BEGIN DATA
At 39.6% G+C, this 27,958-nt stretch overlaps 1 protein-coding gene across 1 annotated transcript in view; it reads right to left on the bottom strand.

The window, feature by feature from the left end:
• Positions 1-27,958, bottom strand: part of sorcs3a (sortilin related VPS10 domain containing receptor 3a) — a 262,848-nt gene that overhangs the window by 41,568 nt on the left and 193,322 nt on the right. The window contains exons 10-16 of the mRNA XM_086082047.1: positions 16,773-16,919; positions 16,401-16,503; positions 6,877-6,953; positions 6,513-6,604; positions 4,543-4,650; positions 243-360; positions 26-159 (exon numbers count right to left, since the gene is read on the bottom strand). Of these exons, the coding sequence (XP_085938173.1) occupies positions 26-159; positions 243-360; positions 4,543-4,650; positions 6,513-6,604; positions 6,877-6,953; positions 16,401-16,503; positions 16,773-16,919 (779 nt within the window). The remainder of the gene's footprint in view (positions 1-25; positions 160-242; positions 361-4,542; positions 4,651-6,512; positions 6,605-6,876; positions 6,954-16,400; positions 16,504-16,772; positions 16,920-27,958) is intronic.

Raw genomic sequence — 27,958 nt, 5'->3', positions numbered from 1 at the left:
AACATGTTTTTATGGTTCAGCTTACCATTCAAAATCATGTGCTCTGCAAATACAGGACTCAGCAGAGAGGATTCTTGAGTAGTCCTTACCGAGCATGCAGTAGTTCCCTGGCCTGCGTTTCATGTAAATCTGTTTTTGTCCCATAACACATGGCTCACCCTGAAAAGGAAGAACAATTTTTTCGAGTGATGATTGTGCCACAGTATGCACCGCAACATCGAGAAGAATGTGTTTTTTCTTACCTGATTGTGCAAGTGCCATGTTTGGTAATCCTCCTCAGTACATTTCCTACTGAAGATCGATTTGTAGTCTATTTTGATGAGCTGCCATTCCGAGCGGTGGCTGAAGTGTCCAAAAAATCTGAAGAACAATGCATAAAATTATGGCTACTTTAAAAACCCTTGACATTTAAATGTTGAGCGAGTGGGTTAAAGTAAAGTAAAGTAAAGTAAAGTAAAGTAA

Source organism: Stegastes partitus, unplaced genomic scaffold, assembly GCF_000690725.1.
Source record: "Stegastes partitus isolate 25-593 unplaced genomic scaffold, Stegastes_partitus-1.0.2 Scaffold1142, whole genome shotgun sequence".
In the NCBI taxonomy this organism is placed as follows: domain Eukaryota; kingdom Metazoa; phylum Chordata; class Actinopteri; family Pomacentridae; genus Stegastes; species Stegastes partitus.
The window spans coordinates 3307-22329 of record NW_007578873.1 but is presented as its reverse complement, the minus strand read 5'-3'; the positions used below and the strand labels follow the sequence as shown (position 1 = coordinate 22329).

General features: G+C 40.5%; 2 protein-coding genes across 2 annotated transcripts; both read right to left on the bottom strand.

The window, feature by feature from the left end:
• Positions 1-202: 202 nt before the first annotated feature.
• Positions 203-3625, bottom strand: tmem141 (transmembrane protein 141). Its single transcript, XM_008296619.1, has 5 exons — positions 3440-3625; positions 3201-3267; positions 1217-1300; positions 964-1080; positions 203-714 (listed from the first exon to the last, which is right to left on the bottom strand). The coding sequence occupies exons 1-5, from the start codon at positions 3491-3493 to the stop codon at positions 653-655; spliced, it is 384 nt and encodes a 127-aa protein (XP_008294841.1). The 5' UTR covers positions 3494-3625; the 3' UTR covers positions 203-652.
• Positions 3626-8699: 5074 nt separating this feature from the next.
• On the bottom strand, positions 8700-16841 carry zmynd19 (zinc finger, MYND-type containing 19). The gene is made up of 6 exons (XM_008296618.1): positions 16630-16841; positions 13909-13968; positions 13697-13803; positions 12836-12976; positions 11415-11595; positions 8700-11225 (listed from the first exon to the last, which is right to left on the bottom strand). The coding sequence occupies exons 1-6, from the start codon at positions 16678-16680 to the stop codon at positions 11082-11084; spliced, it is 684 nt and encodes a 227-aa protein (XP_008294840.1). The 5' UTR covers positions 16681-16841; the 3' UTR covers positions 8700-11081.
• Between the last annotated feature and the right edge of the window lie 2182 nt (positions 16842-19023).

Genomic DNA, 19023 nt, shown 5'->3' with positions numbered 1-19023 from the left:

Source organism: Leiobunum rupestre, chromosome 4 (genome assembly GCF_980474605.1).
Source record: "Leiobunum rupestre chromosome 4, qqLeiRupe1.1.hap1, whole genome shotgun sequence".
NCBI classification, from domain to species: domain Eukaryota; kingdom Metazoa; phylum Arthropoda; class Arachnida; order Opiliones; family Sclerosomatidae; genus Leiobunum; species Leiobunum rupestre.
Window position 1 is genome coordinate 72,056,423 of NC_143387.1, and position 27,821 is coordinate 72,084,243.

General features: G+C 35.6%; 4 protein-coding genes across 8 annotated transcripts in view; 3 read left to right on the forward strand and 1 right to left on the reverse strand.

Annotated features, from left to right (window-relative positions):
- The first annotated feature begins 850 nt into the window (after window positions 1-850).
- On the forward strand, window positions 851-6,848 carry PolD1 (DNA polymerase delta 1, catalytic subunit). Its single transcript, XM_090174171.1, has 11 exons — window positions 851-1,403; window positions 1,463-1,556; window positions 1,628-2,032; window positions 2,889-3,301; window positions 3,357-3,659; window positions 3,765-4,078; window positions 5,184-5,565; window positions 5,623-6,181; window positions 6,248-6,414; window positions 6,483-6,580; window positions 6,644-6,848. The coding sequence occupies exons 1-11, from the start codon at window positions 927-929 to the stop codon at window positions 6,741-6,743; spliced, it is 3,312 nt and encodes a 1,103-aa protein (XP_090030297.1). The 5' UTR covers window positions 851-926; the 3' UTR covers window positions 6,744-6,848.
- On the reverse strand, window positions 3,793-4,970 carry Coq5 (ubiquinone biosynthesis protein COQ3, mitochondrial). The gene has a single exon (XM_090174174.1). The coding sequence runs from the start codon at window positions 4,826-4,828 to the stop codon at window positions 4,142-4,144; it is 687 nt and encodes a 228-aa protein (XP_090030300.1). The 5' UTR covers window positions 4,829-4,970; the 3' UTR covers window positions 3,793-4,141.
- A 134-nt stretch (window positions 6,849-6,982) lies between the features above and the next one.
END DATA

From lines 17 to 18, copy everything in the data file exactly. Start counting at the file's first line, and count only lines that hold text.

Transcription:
Genomic DNA, 19023 nt, shown 5'->3' with positions numbered 1-19023 from the left:

Source organism: Leiobunum rupestre, chromosome 4 (genome assembly GCF_980474605.1).